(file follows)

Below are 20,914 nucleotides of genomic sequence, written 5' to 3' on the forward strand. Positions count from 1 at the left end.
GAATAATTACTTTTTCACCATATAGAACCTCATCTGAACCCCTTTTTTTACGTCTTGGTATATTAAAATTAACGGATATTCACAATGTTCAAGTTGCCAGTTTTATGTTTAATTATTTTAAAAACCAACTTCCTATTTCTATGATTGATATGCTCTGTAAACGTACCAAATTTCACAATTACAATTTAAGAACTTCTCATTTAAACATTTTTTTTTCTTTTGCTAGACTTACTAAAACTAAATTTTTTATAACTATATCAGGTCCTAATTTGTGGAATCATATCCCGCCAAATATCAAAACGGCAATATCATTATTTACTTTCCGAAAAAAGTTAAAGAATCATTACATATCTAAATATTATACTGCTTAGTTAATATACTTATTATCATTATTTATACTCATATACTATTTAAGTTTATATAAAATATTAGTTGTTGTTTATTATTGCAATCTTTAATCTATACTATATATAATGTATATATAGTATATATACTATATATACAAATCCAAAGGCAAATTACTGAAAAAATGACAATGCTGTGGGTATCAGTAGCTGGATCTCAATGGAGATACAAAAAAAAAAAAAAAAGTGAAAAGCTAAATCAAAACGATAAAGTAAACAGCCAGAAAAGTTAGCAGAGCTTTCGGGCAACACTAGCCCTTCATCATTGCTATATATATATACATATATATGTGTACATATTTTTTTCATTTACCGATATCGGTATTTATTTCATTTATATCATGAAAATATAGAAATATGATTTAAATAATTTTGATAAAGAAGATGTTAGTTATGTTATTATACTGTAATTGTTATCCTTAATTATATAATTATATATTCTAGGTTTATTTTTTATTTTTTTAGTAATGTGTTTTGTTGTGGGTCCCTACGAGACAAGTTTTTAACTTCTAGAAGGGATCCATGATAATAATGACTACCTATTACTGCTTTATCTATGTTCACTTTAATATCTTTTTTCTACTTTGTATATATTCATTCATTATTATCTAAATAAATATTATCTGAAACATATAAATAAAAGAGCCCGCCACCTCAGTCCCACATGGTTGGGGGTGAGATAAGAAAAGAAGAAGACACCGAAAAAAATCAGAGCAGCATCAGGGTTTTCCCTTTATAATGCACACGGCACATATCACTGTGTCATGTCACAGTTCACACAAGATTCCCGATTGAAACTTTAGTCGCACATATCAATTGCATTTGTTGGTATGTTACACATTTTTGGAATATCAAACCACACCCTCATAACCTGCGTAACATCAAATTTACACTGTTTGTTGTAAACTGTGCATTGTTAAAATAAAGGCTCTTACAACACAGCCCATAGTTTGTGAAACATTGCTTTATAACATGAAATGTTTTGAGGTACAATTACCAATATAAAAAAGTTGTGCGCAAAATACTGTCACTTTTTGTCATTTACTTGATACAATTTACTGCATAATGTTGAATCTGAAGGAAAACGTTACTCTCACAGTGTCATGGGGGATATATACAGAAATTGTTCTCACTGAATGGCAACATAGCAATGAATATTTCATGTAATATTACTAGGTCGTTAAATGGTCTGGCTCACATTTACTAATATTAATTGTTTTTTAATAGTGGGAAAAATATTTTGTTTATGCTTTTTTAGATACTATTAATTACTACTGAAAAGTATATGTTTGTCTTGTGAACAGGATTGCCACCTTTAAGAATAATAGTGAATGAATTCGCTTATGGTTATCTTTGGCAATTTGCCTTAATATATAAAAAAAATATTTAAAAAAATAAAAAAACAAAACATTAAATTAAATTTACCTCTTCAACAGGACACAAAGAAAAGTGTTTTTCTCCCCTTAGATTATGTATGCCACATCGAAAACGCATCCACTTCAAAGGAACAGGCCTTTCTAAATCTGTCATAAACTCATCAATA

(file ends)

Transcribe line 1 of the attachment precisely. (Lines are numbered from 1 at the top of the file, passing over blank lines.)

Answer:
Below are 20,914 nucleotides of genomic sequence, written 5' to 3' on the forward strand. Positions count from 1 at the left end.